Engormix/Dairy Cattle/Technical articles

Individually Feeding Dairy Cows in the Milking Parlor

Published on: 6/10/2013
Author/s : Michael Looper,Department Head, University of Arkansas
Dairy Cow Nutrition
Nutrient requirements for lactating dairy cows vary with the stage and level of lactation, growth rate and stage of gestation. Most dairy producers in Arkansas feed grain in the parlor as the cows are being milked. This allows producers the opportunity to feed cows according to their level of production and to manage the amount and quality of grain that the cow is consuming.
Figure 1 (page 2) shows the relationship and lactation curves for milk production, dry matter intake and body weight. Based on these curves, four distinct feeding phases can be defined.
  • Phase 1. Early Lactation – 0 to 70 days after calving, which includes peak milk production for most animals and increasing dry matter intake.
  • Phase 2. Peak Dry Matter Intake and Declining But High Milk Production – 70 to 140 days after calving.
  • Phase 3. Mid and Late Lactation – 140 to 305 days or longer with declining milk production after calving.
  • Phase 4. Dry Period – 50 to 60 days before the next lactation.
Balancing the diet of cows in various stages of lactation is very important. Feeding grain in the parlor offers the opportunity to feed various levels of grain according to the individual needs of the cow, i.e., her milk production, stage of gestation and body condition score. If all cows are fed the same amount of grain in the parlor, some cows will be overfed, which will increase feed costs. Overfeeding also leads to cows that are too fat, indicating that the feed is not utilized most efficiently. Other cows will be underfed, which will not allow them to optimize their level of production and may also deplete body reserves to the point that it affects reproduction and general health. Guidelines for daily dry matter intake for forages and concentrates are shown in Table 1.
Many different feeding systems are being used on dairy farms today. These systems largely result from the diversified housing and feeding facilities on farms throughout the state. If individual feeding of grain in the parlor is used to balance the total ration of the cow, feed the grain to maintain or increase production while minimizing feed cost and labor. When the ration varies greatly from the examples in Tables 2 and 3, discuss the ration with a competent nutritionist. It is always best to test the chemical composition of your forage and generate a specific grain mix based on your forage analysis.
It is best to balance all rations with computer programs. For total mix rations (TMRs) and partial or modified TMRs, rations can be balanced for groups of cows. Generally, all rations should include trace minerals and salt free choice to cattle, plus include it in the grain mix or TMR.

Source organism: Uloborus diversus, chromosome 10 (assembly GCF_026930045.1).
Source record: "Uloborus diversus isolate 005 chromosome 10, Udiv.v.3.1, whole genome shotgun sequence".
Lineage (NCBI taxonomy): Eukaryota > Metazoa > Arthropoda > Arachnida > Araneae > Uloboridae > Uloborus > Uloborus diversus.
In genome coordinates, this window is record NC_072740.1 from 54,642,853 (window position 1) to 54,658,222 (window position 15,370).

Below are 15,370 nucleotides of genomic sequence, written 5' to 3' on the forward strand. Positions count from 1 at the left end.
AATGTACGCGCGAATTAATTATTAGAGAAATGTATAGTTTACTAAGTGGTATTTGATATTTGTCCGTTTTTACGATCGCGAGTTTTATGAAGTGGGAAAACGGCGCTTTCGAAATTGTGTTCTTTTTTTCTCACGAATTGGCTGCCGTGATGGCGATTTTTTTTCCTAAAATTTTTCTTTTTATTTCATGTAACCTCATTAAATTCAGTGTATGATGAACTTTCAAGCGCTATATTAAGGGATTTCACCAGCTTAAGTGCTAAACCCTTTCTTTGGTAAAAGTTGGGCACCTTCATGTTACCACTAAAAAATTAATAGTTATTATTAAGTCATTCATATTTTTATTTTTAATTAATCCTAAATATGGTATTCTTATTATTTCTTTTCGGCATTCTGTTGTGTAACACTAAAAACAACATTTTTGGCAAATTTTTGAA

Figure 1. Lactation cycle phases with corresponding changes in milk production, milk fat percentage, dry matter intake and body weight.
Individually Feeding Dairy Cows in the Milking Parlor - Image 1
Table 1. Total Daily Dry Matter Intake Guidelines for Forage and Concentrate
Individually Feeding Dairy Cows in the Milking Parlor - Image 2
Table 2. Pounds of Grain Mix Fed at Different Production Levels and Different Forages1
Individually Feeding Dairy Cows in the Milking Parlor - Image 3
This fact sheet primarily provides general guidelines for individually feeding grain according to production in the parlor. Many different combinations of feeding grain may be utilized. In general, it is recommended that no more than 15 pounds per cow per feeding of grain be fed in the milking parlor. This means that if cows are being fed more than 30 pounds of grain per day, additional grain should be available from other sources for the cow. In some cases, it is recommended to feed 10 or more pounds per cow outside the parlor and then feed the remaining grain allotment in the parlor according to production. In other cases, individually feeding grain in the parlor may complement the feeding of a mixed ration outside. For example, some of the highest producing herds in the state are fed 10 to 15 pounds of grain in a mixed ration outside the parlor and then fed grain according to milk production in the parlor. In other cases, producers utilize electronic or computer feeders to feed grain outside while feeding a variable or fixed amount of grain per cow as cows go through the parlor.
For most producers, a pelleted feed is fed in the milking parlor. Cows will generally eat 1 to 1.5 pounds of pelleted feed per minute if it is highly palatable. In contrast, a finely ground or coarsely ground feed in the parlor may only be consumed at 0.5 or 0.9 pound per minute, respectively. If cows are in the parlor for an average of 12 minutes of eating time, usually about 15 pounds of a pelleted feed is the maximum that a cow will consume per milking. 
Factors Affecting Amount of Grain in Dairy Rations
General guidelines are available to assist in providing the pounds of grain to individually feed cows. Primarily, these guidelines are based on body weight of the cow and her production of milk and fat. They follow a pattern similar to total dry matter intake (Table 1). However, the forage that is being fed to the cows will markedly affect the amount of grain needed for milk production. Table 2 indicates the amount of dairy grain mix that is typically needed with a grass hay, bermuda pasture and lush-growing wheat pasture. As indicated in Table 2, less grain is needed if the forage is higher in energy (TDN − total digestible nutrients or NE − net energy) and lower in fiber. A vegetative forage is eaten in greater quantities because the fiber content of the forage is less. This decreased fiber content allows the cows to more rapidly digest the forage, and fewer nutrients are needed in the grain mix to balance the diet.